Other_People_s_Pets by milkymo

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									Title:
Other People's Pets

Word Count:
955

Summary:
This article shows you how to define and enforce boundaries in dealing
with your friends and their pets in your home and in theirs.


Keywords:
boundaries, setting boundaries, boundary, how to set boundaries,
tolerations, tolerate, put up with, pets, pet lover, other people's pets,
other's pets, pet issues, animal lover, animal issues


Article Body:
Copyright 2006 Vivian Banta

Whether or not you are a pet lover, you have probably run across issues
with dealing with other people's pets. Either you are getting mauled by
someone's huge, slobbering dog at a backyard barbeque or they have
decided that it is appropriate to bring Mr. Tinky Woo to your house since
he's just an itty-bitty thing. The question is: how do you avoid such
situations in the future? Put simply, it's a matter of defining and
enforcing your boundaries.

When It's Your Place. The first thing you have to decide is what your
boundaries are in regards to pets in your home. Do you want to forbid
all pets belonging to other people from your home? Do you have pets of
your own to consider in making this decision? Is your choice impacted by
the type, size and disposition of the pet or by the type of event you are
hosting? Clearly define what the rules are for your home.

Next, you need to inform other people of the house rules regarding pets.
You don't have to send out a press release or anything. You might choose
to call a few of your friends with pets or perhaps include the
information in your next e-mail invitation to a party at your place. The
idea here is that it is difficult to enforce rules if nobody is aware of
them.

Finally, when somebody shows up at your house and says something like, "I
know you said not to bring pets, but I'm sure you didn't mean my little
Mr. Tinky Woo", then you need to stand up for yourself and enforce the
boundary you set. Practice what you will say ahead of time. So many
times, clients will say to me, "But I was so clear! I couldn't believe
somebody would actually test my boundary and I didn't know what to say or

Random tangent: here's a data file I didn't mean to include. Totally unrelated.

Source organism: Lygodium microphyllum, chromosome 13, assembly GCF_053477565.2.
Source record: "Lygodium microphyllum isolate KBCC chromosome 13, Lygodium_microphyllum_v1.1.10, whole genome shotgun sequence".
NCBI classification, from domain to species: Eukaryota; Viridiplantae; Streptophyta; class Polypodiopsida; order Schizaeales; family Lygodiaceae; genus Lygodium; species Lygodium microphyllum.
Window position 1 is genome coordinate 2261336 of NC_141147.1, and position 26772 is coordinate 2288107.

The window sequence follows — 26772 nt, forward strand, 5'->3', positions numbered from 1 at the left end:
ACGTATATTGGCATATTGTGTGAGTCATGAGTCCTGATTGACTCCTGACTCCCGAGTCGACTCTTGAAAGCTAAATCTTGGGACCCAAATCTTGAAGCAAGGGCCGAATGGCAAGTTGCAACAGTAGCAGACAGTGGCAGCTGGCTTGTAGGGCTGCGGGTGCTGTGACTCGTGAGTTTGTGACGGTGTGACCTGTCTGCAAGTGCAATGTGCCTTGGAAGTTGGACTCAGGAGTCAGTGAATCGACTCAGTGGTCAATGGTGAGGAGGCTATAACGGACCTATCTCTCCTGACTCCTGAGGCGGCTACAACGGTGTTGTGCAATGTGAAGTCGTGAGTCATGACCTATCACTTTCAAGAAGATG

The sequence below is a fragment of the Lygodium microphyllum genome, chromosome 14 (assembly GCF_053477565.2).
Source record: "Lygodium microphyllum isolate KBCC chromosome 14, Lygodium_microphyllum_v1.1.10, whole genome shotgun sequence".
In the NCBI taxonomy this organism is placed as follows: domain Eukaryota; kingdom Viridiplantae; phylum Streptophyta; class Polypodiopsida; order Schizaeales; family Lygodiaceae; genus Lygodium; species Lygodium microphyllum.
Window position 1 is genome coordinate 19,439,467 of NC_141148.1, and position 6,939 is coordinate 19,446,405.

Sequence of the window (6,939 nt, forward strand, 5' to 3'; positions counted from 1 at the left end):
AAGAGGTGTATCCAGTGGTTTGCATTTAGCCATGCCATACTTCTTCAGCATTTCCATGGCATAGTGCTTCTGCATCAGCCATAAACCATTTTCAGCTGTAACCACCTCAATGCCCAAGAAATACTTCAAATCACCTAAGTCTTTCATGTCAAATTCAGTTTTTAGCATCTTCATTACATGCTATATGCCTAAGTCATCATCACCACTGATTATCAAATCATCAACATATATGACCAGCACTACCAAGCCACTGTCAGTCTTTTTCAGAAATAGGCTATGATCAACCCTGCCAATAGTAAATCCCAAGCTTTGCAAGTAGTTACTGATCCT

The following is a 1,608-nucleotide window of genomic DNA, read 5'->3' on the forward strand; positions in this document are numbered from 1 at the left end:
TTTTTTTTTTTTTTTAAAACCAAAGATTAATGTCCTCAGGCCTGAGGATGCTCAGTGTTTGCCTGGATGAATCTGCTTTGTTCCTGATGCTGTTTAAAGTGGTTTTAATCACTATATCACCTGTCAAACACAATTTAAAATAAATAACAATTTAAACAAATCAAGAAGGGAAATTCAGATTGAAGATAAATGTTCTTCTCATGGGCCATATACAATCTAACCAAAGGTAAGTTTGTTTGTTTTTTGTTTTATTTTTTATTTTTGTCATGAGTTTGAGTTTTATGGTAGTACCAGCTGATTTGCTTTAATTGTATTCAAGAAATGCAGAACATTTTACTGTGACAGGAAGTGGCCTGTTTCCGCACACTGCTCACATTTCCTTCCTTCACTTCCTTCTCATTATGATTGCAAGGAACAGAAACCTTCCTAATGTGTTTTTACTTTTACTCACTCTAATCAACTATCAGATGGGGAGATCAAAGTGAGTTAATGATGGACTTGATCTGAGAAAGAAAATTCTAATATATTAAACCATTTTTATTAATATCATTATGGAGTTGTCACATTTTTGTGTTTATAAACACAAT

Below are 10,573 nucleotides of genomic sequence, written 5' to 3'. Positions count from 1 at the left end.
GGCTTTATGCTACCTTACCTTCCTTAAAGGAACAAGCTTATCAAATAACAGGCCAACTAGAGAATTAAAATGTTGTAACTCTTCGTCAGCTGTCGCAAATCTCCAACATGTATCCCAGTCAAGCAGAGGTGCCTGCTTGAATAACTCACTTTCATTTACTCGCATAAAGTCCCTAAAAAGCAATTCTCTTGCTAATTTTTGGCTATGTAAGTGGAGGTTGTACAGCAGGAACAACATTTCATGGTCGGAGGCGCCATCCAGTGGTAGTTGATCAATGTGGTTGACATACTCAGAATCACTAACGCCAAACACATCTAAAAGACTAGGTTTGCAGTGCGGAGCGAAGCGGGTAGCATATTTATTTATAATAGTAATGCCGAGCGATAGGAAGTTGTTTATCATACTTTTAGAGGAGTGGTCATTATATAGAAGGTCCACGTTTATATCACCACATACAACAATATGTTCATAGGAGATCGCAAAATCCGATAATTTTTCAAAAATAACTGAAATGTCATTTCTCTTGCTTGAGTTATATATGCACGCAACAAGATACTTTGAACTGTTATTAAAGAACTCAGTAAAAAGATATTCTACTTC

do, so the situation just happened all over again!" Don't put yourself
in this situation. Ensure your confident handling of the situation by
determining what you will say and do when faced with a boundary violator.
Perhaps in the situation described here you might say, "Yes, I did.
Would you like to run him home and come back or did you just want to get
together another time?"
When It's Their Place. Of course, you say, it's easier to set these
boundaries when it is your place, but how do you do this when it's not
your home? If the problem is a pet at your friend's place, there are two
steps you can take. First, you can ask your friend to control or confine
the pet in a way that doesn't overly stress the pet but will allow you to
enjoy your visit without discomfort or fear. If your friend is unwilling
to do this for you or should you feel uncomfortable asking for this
consideration or choose not to, then your next step is to suggest meeting
in a neutral place, like a restaurant.

If your friend is still unwilling to meet you halfway, it's time to
consider how important this relationship is to you. They have clearly
stated what their boundaries are so now you have to decide if their
continued acquaintance is worth putting up with their pet.

As a child, I was chased down by a large German shepherd and bitten, and
I still find large dogs somewhat intimidating. If we get invited to
someone's house and I know that they have big dogs, I check to see if
they are willing to control them. If they are not, I decline the
invitation and suggest something else. If they say they will but don't
actually do this when I'm there, I leave. These are my boundaries-what
are yours?

What if Your Pet is the Problem? Having said a lot about defining your
boundaries about other people's pets, it's probably a good idea to look
at your own pets, if you have them. Do you inadvertently subject your
friends to your pets? Perhaps you recognized that the big, slobbering
dog attacking your guests at the barbeque was your overly friendly golden
retriever. Keep in mind that the first rule of hosting is to ensure your
guest's comfort. You may view your dog with a benevolent eye but how are
your guests perceiving his attentions? To what extent are you willing to
control your pet or curtail your pet's behavior?

Likewise, you might view your new pocket pet as the ideal shopping and
traveling companion and enjoy taking her everywhere with you, but do you
find that your friends are starting to avoid you? Again, you have to
define what your boundaries are here.

As someone who actively despised cats for many years and is now the proud
co-owner of one, I can understand that not everyone wants to pet my
friendly kitty and go home covered in cat hair. While some people love
her, some may even be allergic to her or to my apartment because of her
presence. I make a point of informing potential visitors about her so
they can decide for themselves. Depending on my guests' tolerance level,
I may offer to confine her in a separate room for the time they are
visiting or we might choose to meet up somewhere else. Again, these are
my boundaries-what are yours?

Conclusion. It is completely possible to enjoy your friends, your pets
and their pets, provided you are clear about what your boundaries are and
you enforce them consistently. Ambivalence about the topic and avoidance
of the issue are the biggest reasons people continue to suffer these
situations. If you want to enjoy future social occasions, then quit
tolerating this and make some changes.

								
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